NOTE: This is a bit of a rant on my part, but I will get to the good stuff further down. Sorry, but I think the subject is important.
While the fact that Google is finally trying to counter Apple’s various ad campaigns such as their CES ad below
and their March Madness ad campaign”if privacy matters in your Life, it should matter to the phone your life is on” is a good thing, it does not really solve the problem.
Android P or Pie, version 9, was released in March of last year. Here is the most recent distribution of Android OSes on active phones.
Android Pie is represented by the light blue bars on the top in the last three bars and is a tiny percentage of the market.
As of January, 2% of phones are still running Android 4, almost 5% are running Android 5, 10% are running Android 6, 21% are running Android 7, 54% are running Android 8 and only 5% are running Android 9 – roughly.
Android 4.4, the last version of Android 4, was released in 2013; Android 5 in 2014, Android 6 in 2015, Android 7 in 2016 and Android 8 in 2017.
All versions of the Android OS before version 7 are no longer supported and will never have security holes fixed. That means around 20% of the Android phones out there are unsupported and when Android 10 is released this summer, that number will rise as Android 7 support gets discontinued.
While companies have been (sort of) good about getting rid of unsupported Windows OSes (like Windows XP), they have been much less active in stomping out unsupported phone OSes.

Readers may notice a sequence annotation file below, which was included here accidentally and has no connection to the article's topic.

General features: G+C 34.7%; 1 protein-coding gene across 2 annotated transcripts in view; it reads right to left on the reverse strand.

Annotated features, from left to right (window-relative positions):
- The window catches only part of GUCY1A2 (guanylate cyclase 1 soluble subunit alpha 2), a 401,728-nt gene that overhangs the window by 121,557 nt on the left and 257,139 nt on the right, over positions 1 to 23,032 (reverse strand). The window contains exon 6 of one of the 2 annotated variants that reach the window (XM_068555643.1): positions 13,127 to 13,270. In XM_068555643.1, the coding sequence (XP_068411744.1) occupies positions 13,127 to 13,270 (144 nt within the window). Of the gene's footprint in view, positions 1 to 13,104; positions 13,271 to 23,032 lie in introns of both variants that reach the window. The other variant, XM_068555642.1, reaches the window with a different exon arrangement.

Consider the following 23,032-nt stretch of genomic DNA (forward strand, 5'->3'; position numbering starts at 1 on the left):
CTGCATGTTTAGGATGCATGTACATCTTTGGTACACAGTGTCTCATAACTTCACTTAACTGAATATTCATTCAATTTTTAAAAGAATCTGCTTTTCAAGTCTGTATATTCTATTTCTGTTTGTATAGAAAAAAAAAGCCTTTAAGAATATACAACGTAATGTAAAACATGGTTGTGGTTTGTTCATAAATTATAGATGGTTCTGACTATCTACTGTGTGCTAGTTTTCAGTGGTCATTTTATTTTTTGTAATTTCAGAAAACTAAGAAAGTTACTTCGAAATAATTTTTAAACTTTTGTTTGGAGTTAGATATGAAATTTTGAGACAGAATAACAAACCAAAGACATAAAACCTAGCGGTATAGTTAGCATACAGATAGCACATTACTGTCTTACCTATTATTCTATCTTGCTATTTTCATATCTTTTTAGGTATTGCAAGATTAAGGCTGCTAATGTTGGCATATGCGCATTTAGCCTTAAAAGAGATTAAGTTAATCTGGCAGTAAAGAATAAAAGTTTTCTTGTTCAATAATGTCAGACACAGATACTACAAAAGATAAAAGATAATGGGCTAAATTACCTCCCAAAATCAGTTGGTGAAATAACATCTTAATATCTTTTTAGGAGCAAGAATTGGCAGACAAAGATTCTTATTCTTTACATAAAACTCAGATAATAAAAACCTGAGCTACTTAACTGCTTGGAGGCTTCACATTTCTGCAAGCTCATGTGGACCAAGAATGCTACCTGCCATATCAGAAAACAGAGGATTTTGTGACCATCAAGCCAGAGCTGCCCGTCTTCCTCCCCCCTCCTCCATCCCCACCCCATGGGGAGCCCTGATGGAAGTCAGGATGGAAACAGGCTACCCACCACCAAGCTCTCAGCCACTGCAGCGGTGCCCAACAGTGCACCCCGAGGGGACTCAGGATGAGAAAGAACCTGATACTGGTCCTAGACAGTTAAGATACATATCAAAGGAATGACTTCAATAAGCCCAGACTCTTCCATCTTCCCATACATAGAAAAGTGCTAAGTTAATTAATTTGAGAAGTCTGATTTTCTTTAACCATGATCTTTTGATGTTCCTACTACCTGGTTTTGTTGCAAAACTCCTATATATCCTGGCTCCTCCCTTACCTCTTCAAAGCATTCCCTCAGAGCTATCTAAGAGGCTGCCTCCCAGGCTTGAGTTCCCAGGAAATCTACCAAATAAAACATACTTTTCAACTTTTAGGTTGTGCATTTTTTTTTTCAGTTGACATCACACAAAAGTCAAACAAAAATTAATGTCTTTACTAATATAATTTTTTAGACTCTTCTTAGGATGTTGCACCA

As employees move more and more to using their mobile devices as a true computing device, this is becoming a bigger security challenge for all companies – one that most companies have been ignoring. THE SINGLE BIGGEST UPCOMING THREAT TO COMPANY DATA IS OLD, UNPATCHED MOBILE DEVICES. This is especially true in regulated industries where very sensitive financial, health and national security data is accessed.
Apple has been very good about upgrading their phones to the current iOS version, supporting iPhones from the current iPhone 10 all the way back to the iPhone 5S and pretty much shoving the new releases down their user’s collective throats, whether users are happy about the results or not (older iPhones typically run slower with the newer releases). But, at least, those phones are as secure as Apple knows how to make them.
But for Android phones, there are WELL over 1,000 MANUFACTURERS of Android phones and likely WAY over 10,000 phone models in use.
Add to this Android’s fractured release distribution model. Users, other than Pixel users, do not get their software updates from Google like Apple users get theirs from Apple. Rather they have to wait for Google to release fixes, their phone vendors to tweak them and their phone carrier to actually push them down.
Many phone vendors don’t ever release patches and that does not seem to be much of decision making consideration on the part of users (and really shouldn’t have to be).
The Fortune 100 and the carriers could change this pretty quickly (like we are not going to sell your phone and we are not going to buy your phone unless you release monthly patches). but that has not happened yet.